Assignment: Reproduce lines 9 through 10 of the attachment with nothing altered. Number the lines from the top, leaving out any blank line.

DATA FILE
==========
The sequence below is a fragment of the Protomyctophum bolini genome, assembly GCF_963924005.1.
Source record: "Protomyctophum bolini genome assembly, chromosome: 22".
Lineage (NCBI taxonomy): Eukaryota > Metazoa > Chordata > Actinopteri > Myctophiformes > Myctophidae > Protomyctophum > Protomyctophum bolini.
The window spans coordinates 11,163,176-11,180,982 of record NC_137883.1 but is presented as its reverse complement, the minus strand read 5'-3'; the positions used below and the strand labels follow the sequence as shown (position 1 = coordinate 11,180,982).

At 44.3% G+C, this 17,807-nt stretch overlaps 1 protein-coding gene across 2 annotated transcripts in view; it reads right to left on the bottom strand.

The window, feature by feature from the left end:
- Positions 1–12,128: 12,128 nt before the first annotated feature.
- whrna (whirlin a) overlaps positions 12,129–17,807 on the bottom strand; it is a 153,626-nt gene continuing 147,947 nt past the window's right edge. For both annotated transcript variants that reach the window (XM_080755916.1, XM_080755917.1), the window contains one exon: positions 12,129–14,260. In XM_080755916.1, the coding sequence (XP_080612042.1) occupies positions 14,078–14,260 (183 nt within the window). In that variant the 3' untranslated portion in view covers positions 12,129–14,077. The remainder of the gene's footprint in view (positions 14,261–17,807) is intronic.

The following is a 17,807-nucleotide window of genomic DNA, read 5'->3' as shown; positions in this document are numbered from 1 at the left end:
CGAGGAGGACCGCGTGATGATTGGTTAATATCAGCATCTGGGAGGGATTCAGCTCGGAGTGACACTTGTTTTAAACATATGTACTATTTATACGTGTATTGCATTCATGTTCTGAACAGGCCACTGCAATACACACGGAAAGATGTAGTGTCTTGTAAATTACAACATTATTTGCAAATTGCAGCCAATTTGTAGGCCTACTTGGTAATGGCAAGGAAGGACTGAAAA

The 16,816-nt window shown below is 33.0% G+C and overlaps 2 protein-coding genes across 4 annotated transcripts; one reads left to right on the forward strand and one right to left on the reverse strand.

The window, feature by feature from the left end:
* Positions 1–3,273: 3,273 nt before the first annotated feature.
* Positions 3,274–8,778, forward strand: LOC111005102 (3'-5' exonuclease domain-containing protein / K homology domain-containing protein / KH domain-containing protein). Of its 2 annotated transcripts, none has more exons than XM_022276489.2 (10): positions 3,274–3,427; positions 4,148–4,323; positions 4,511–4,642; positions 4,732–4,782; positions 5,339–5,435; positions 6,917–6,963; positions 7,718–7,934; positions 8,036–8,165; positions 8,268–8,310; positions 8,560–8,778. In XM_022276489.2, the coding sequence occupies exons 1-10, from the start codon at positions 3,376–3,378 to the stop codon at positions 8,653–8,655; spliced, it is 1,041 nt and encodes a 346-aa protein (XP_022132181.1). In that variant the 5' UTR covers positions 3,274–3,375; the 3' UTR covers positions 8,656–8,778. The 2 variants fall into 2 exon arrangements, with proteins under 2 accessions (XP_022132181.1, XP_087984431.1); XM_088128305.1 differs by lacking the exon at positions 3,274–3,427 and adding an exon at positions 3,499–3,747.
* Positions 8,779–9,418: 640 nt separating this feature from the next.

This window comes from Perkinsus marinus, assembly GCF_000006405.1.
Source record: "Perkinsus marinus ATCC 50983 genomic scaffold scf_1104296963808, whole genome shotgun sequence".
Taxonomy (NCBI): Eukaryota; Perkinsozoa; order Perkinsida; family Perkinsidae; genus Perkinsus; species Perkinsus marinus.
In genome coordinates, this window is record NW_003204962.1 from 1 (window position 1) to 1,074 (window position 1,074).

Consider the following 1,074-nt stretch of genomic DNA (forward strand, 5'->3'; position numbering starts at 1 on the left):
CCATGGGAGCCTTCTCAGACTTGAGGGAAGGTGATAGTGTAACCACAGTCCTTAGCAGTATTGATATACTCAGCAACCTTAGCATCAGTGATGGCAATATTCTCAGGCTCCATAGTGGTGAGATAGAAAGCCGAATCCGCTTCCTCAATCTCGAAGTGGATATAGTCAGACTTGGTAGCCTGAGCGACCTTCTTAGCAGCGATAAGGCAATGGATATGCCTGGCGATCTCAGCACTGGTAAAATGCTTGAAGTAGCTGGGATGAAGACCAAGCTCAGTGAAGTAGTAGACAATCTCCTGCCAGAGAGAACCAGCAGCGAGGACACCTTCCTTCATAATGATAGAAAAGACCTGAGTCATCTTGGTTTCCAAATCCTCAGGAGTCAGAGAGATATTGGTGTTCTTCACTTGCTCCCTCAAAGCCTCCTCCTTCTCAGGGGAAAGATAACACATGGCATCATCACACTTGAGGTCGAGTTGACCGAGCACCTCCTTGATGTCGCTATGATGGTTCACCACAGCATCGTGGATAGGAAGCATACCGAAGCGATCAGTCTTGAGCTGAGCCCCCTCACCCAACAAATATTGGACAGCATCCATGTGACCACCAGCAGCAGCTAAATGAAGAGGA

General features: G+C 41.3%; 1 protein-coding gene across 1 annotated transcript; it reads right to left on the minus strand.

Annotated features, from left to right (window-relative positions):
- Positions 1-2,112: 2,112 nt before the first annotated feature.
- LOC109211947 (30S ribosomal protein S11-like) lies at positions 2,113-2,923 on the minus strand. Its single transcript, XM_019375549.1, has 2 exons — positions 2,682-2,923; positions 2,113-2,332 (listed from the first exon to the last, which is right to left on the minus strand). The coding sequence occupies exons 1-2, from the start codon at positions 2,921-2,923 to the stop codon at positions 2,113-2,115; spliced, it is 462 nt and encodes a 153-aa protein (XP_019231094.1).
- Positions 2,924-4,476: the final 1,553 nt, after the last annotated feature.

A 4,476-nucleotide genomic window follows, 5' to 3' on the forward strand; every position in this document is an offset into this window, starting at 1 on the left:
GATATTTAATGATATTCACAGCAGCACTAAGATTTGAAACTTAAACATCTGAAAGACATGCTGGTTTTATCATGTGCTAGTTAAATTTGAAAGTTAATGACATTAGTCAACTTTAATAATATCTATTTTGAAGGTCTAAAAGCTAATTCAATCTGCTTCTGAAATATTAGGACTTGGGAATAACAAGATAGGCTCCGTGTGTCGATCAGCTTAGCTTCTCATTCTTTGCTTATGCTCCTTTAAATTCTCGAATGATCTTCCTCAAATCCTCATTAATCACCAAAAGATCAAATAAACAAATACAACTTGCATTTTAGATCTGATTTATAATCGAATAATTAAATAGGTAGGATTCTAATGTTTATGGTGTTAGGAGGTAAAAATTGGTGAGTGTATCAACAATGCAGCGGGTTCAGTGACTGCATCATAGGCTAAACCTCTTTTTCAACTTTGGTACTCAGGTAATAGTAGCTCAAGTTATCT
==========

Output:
The following is a 17,807-nucleotide window of genomic DNA, read 5'->3' as shown; positions in this document are numbered from 1 at the left end:
CGAGGAGGACCGCGTGATGATTGGTTAATATCAGCATCTGGGAGGGATTCAGCTCGGAGTGACACTTGTTTTAAACATATGTACTATTTATACGTGTATTGCATTCATGTTCTGAACAGGCCACTGCAATACACACGGAAAGATGTAGTGTCTTGTAAATTACAACATTATTTGCAAATTGCAGCCAATTTGTAGGCCTACTTGGTAATGGCAAGGAAGGACTGAAAA